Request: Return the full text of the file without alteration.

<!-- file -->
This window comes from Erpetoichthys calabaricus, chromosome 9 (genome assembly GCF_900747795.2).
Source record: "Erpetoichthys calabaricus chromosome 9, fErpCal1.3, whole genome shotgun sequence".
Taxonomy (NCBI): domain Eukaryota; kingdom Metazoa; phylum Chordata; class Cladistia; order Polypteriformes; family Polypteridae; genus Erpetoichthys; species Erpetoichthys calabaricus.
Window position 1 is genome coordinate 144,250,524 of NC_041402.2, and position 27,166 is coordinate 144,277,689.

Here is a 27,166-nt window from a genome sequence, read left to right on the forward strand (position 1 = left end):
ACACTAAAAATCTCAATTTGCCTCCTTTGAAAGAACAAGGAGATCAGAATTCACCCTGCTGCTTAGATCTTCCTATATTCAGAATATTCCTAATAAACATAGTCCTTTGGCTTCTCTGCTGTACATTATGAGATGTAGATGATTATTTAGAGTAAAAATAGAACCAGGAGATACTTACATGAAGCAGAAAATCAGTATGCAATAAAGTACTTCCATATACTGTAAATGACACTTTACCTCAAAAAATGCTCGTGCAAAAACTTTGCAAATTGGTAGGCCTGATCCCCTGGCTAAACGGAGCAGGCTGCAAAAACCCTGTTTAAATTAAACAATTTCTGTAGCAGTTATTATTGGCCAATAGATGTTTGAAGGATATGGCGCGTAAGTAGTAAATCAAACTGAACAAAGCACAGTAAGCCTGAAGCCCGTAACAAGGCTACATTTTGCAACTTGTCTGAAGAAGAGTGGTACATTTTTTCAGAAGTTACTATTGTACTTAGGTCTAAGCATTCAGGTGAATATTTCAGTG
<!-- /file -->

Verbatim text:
This window comes from Erpetoichthys calabaricus, chromosome 9 (genome assembly GCF_900747795.2).
Source record: "Erpetoichthys calabaricus chromosome 9, fErpCal1.3, whole genome shotgun sequence".
Taxonomy (NCBI): domain Eukaryota; kingdom Metazoa; phylum Chordata; class Cladistia; order Polypteriformes; family Polypteridae; genus Erpetoichthys; species Erpetoichthys calabaricus.
Window position 1 is genome coordinate 144,250,524 of NC_041402.2, and position 27,166 is coordinate 144,277,689.

Here is a 27,166-nt window from a genome sequence, read left to right on the forward strand (position 1 = left end):
ACACTAAAAATCTCAATTTGCCTCCTTTGAAAGAACAAGGAGATCAGAATTCACCCTGCTGCTTAGATCTTCCTATATTCAGAATATTCCTAATAAACATAGTCCTTTGGCTTCTCTGCTGTACATTATGAGATGTAGATGATTATTTAGAGTAAAAATAGAACCAGGAGATACTTACATGAAGCAGAAAATCAGTATGCAATAAAGTACTTCCATATACTGTAAATGACACTTTACCTCAAAAAATGCTCGTGCAAAAACTTTGCAAATTGGTAGGCCTGATCCCCTGGCTAAACGGAGCAGGCTGCAAAAACCCTGTTTAAATTAAACAATTTCTGTAGCAGTTATTATTGGCCAATAGATGTTTGAAGGATATGGCGCGTAAGTAGTAAATCAAACTGAACAAAGCACAGTAAGCCTGAAGCCCGTAACAAGGCTACATTTTGCAACTTGTCTGAAGAAGAGTGGTACATTTTTTCAGAAGTTACTATTGTACTTAGGTCTAAGCATTCAGGTGAATATTTCAGTG